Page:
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How Assassin’s Creed: Valhalla turns English history into a Viking playground

When your franchise is about to release its 12th major installment, you’d probably be worried about creativity fatigue. Assassin’s Creed‘s formula gives it an advantage that other series don’t enjoy. Each game takes place in different historical era. One year, your Assassin’s Creed adventure takes you to Revolutionary America. Another year, you’re exploring Ancient Greece.

Now, the series is tackling the era of Viking invasions in Anglo-Saxon England.

Assassin’s Creed: Valhalla comes out November 10 for Xbox Series X/S, Xbox One, PlayStation 4, and PC. Last week, I played it for about 5 hours. You can read my impressions of the long demo here. I also talked with Philippe Bergeron, the game’s director of level design.

I asked Bergeron about some of Valhalla’s new features, but I was especially excited to chat with him about the challenge of adapting Anglo-Saxon and Viking 9th century history into a video game.

A new world

GamesBeat: How is the world of Valhalla different, design-wise, from what we’ve seen in past Assassin’s Creed games?

Philippe Bergeron: One thing that came out very early in production, we knew we were coming off of Origins and Odyssey. That established a sort of RPG formula, and as far as the world was concerned, just having a lot of content, always something to distract you in the world. We knew that it was cool to play those, but if we were to release another one that had that same formula, it might feel tired at some point. Something we wanted to do is play up that sense of exploration in the game and let it breathe a bit. We took a lot of inspiration from games like [The Legend of Zelda:] Breath of the Wild, or even Red Dead Redemption, where the world is a bit more sparse, if I could use that term. Things breathe more. You can see your opportunities coming from farther off. It adds a sense of observation and discovery to the world.

We also removed a lot of the iconography we used to have, where we would tell you, kilometers ahead, this is a military location, this is a cavern. You would know what you were getting into. At some point that becomes very mechanical. It almost looks like a checklist of items you’re just ticking off. Instead we went for a formula that was slightly more mystery-based, in a way, where we communicate, here’s some wealth. Here are some mysteries. Here are some artifacts. We don’t tell you what form that’s going to take. It has a feeling of Zelda mixed with the Witcher.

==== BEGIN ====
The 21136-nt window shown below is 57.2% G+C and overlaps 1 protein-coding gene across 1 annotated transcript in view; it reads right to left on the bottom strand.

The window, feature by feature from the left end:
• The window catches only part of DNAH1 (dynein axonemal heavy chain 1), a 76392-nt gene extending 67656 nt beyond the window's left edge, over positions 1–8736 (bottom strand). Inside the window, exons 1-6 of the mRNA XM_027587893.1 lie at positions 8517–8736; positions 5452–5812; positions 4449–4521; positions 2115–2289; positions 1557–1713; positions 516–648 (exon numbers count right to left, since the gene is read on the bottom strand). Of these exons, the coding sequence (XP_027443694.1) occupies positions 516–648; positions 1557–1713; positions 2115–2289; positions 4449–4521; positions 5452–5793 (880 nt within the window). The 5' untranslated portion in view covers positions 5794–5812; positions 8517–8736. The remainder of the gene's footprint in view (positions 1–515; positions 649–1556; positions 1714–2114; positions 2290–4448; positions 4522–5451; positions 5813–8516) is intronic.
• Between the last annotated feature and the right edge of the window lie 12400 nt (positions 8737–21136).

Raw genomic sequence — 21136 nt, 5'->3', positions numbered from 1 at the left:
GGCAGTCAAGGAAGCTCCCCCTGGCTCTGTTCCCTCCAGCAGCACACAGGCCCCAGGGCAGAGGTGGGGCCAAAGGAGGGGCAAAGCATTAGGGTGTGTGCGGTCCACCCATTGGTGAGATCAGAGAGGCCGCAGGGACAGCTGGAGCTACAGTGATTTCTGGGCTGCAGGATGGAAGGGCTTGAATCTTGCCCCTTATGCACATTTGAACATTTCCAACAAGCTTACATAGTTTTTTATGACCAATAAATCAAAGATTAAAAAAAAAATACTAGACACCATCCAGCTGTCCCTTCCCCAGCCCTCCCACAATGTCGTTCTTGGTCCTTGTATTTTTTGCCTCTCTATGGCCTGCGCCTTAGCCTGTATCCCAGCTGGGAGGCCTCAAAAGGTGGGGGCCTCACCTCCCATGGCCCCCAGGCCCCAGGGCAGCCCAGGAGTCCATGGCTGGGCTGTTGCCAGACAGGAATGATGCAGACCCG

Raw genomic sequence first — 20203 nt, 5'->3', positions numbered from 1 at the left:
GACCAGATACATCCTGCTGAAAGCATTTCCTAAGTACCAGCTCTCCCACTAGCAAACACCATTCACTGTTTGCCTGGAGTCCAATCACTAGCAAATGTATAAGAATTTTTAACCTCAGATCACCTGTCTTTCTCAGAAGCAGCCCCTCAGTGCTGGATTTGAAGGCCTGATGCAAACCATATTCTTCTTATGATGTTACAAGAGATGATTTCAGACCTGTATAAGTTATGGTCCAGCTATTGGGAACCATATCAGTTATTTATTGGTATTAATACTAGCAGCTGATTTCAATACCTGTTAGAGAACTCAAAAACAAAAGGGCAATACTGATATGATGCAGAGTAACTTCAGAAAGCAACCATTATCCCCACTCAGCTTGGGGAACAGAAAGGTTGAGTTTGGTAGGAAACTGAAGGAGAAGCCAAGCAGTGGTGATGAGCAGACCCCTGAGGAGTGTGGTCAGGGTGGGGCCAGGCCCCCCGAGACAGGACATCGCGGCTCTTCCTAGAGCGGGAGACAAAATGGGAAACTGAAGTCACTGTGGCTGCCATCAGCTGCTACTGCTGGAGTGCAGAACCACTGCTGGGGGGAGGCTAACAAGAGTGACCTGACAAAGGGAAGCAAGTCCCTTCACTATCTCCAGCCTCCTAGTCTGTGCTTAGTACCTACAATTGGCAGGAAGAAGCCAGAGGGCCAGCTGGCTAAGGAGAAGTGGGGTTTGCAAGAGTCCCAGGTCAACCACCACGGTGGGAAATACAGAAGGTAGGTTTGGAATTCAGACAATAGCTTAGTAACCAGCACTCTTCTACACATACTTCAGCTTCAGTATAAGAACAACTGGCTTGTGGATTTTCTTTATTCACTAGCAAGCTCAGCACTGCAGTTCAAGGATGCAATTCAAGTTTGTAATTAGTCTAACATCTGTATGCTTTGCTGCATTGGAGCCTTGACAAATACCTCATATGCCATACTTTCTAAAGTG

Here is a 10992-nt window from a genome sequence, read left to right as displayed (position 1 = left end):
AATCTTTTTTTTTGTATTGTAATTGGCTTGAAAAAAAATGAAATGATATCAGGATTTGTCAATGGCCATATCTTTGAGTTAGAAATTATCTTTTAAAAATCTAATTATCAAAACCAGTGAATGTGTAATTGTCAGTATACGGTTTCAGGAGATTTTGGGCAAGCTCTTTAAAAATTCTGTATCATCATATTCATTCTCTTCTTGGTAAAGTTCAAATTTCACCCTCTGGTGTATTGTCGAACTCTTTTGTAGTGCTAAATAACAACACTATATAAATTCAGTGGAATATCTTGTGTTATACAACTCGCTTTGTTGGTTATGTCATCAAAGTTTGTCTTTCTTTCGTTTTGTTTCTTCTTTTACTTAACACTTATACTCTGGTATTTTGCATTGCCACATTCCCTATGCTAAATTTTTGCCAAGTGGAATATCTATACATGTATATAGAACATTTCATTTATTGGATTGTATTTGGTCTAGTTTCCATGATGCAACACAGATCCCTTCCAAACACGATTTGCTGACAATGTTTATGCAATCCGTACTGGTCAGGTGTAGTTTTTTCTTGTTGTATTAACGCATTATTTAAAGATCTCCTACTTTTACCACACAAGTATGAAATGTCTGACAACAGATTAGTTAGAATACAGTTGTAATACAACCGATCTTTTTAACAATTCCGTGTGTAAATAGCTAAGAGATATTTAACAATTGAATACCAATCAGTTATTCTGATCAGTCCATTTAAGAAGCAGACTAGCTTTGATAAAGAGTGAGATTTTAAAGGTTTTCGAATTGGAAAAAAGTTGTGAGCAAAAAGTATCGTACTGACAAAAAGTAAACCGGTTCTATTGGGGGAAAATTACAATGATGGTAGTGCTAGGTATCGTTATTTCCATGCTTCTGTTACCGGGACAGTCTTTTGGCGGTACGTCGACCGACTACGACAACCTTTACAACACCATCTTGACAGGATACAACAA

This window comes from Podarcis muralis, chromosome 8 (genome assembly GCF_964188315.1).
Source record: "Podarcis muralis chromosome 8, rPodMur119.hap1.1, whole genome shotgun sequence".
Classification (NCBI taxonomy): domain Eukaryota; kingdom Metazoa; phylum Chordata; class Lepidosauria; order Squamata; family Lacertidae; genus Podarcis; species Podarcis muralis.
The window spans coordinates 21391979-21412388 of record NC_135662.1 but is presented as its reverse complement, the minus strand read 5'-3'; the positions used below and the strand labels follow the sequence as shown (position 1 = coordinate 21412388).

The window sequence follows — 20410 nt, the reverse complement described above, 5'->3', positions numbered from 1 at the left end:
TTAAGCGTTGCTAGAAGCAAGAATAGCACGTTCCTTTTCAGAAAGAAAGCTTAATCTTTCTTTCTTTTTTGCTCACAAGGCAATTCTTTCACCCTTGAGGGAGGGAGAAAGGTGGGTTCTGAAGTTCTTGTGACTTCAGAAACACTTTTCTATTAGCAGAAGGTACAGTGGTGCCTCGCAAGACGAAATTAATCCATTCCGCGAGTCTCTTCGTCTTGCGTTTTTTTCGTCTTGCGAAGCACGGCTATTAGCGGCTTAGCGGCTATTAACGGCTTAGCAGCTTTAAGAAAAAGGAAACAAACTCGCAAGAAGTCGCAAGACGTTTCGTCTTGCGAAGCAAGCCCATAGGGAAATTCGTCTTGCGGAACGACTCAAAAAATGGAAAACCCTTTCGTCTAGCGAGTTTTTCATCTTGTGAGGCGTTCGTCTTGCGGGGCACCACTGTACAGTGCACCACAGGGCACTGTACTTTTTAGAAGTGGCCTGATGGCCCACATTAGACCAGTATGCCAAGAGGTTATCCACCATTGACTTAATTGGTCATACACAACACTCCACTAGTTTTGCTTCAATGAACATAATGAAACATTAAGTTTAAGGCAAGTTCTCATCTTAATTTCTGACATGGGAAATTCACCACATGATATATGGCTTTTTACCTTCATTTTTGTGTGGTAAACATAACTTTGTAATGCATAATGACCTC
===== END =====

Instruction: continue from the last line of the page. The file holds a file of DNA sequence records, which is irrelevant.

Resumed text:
In the Witcher you would come up to one of the question marks in the world, and you wouldn’t know exactly what was behind it until you got into the setup. It has a bit of a feel like that, where you come up to these locations, and OK, what am I doing here? What’s the puzzle I need to solve? That’s also something we worked a lot on, the puzzle-solving aspect of discovery. Any time you find a location, it’s not just a collectible that’s there for you to pick up, which in some of the previous games we might have had as setups. Now we make you work a bit in each situation to analyze what the setup is and try to find your way to get your collectible or get the piece of gear that’s hidden there.

Above: Viking ain’t easy.

Image Credit: Ubisoft

GamesBeat: One thing I appreciated in my demo is how I’d discover these organic quests in the open world. Are these a big emphasis in the game?

Bergeron: We sort of use it as our palate cleansers, if you will. Because when you think about the Viking age and the stories that come with it, and the stories we tell in Assassin’s Creed, it could very quickly become earnest and somber. It comes with that era, and also with the sort of tone that is Assassin’s Creed. That would have been very heavy as a mood for the player, if that’s all we had. That’s where those world events come into play. They’re these moments of narrative discovery, really, that permit us to touch with surprise and different tones in the game that we normally wouldn’t have been able to use. It lets us show different flavors of the world, but also different sides of Eivor’s personality. We have quite a few of them in the game, spread out through all the different territories.

GamesBeat: The settlement area reminded me of Assassin’s Creed III’s homestead. Was that something you looked back at?

Bergeron: We came to the realization a bit after the fact. Obviously, we’re all fans of the brand, so I think naturally that came about, because we had done it a bit in the past. But in this, the settlement came to be when we were talking more about the narrative structure of the game, where we wanted each territory to be its own condensed and dedicated story. But we didn’t want you to get lost in that world. We wanted to have a feeling of familiarity in this large, open world that you can sometimes get lost in. And so one thing, for instance, in previous games that was missing is that sense of ownership and familiarity and intimacy, because you’re always on the go. You’re always going somewhere. Having this place that you could come back to and see the Crows and develop physically, but also emotionally, through the people you meet, was important to play that balance of this large, open, sprawling world. It’s a good mixture of discovery and exploration, and then the intimacy of family, community, and your own personal progression.

Creating history

GamesBeat: What’s the research phase like when you’re working on a game so steeped in history?